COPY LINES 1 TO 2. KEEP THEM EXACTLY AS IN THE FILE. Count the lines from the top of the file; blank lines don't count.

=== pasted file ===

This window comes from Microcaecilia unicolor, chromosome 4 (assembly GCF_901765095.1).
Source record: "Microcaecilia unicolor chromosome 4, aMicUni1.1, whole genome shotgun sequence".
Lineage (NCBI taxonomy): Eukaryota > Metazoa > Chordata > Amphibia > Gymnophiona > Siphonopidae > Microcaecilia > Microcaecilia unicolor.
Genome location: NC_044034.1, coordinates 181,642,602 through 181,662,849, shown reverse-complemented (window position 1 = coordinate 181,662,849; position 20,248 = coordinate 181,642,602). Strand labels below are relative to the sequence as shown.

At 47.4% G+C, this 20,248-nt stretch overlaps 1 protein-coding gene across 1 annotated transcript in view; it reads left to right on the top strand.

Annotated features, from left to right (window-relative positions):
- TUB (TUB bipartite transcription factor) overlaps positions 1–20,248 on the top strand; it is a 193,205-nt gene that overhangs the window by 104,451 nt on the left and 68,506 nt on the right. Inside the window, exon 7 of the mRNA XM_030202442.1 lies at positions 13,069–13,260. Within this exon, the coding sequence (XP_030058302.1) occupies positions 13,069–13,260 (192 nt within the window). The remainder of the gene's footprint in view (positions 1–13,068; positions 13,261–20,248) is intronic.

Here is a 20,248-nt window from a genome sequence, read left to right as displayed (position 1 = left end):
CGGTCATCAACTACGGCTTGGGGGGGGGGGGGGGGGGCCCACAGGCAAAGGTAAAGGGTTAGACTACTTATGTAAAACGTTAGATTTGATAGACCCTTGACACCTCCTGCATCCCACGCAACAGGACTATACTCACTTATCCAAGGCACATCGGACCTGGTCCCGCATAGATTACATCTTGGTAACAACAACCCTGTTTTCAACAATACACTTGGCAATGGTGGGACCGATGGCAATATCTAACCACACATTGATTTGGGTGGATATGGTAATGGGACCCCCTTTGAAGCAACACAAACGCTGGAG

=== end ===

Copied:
This window comes from Microcaecilia unicolor, chromosome 4 (assembly GCF_901765095.1).
Source record: "Microcaecilia unicolor chromosome 4, aMicUni1.1, whole genome shotgun sequence".